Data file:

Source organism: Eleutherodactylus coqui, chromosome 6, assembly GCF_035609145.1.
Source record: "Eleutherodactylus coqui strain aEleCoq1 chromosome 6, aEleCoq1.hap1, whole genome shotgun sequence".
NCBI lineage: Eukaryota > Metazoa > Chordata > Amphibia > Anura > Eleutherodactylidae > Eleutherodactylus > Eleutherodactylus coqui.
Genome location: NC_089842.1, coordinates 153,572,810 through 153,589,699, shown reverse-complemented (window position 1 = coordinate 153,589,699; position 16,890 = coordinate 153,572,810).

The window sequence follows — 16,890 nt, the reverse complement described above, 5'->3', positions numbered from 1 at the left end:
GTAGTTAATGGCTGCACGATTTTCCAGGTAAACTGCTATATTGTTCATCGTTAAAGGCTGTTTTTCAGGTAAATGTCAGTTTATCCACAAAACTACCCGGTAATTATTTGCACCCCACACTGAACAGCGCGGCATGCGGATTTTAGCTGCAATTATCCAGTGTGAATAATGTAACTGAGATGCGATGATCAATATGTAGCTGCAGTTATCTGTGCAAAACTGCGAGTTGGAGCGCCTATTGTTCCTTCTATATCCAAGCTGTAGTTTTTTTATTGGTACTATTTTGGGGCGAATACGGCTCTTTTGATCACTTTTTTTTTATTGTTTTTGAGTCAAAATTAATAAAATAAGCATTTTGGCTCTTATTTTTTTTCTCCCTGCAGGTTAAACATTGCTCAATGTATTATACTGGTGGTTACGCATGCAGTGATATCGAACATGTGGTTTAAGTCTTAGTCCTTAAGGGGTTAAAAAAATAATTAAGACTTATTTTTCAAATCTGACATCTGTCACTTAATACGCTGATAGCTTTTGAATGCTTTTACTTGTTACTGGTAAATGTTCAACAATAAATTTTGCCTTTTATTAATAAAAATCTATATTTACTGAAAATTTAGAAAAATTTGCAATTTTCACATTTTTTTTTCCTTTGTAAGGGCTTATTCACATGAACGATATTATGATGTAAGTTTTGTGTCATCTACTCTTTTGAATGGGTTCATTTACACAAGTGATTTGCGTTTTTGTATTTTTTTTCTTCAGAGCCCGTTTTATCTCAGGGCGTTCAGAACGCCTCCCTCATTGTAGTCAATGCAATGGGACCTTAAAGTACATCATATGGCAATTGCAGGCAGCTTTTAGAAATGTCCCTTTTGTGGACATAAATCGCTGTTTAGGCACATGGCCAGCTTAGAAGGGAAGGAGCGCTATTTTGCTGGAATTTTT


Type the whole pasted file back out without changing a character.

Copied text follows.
Source organism: Eleutherodactylus coqui, chromosome 6, assembly GCF_035609145.1.
Source record: "Eleutherodactylus coqui strain aEleCoq1 chromosome 6, aEleCoq1.hap1, whole genome shotgun sequence".
NCBI lineage: Eukaryota > Metazoa > Chordata > Amphibia > Anura > Eleutherodactylidae > Eleutherodactylus > Eleutherodactylus coqui.
Genome location: NC_089842.1, coordinates 153,572,810 through 153,589,699, shown reverse-complemented (window position 1 = coordinate 153,589,699; position 16,890 = coordinate 153,572,810).

The window sequence follows — 16,890 nt, the reverse complement described above, 5'->3', positions numbered from 1 at the left end:
GTAGTTAATGGCTGCACGATTTTCCAGGTAAACTGCTATATTGTTCATCGTTAAAGGCTGTTTTTCAGGTAAATGTCAGTTTATCCACAAAACTACCCGGTAATTATTTGCACCCCACACTGAACAGCGCGGCATGCGGATTTTAGCTGCAATTATCCAGTGTGAATAATGTAACTGAGATGCGATGATCAATATGTAGCTGCAGTTATCTGTGCAAAACTGCGAGTTGGAGCGCCTATTGTTCCTTCTATATCCAAGCTGTAGTTTTTTTATTGGTACTATTTTGGGGCGAATACGGCTCTTTTGATCACTTTTTTTTTATTGTTTTTGAGTCAAAATTAATAAAATAAGCATTTTGGCTCTTATTTTTTTTCTCCCTGCAGGTTAAACATTGCTCAATGTATTATACTGGTGGTTACGCATGCAGTGATATCGAACATGTGGTTTAAGTCTTAGTCCTTAAGGGGTTAAAAAAATAATTAAGACTTATTTTTCAAATCTGACATCTGTCACTTAATACGCTGATAGCTTTTGAATGCTTTTACTTGTTACTGGTAAATGTTCAACAATAAATTTTGCCTTTTATTAATAAAAATCTATATTTACTGAAAATTTAGAAAAATTTGCAATTTTCACATTTTTTTTTCCTTTGTAAGGGCTTATTCACATGAACGATATTATGATGTAAGTTTTGTGTCATCTACTCTTTTGAATGGGTTCATTTACACAAGTGATTTGCGTTTTTGTATTTTTTTTCTTCAGAGCCCGTTTTATCTCAGGGCGTTCAGAACGCCTCCCTCATTGTAGTCAATGCAATGGGACCTTAAAGTACATCATATGGCAATTGCAGGCAGCTTTTAGAAATGTCCCTTTTGTGGACATAAATCGCTGTTTAGGCACATGGCCAGCTTAGAAGGGAAGGAGCGCTATTTTGCTGGAATTTTT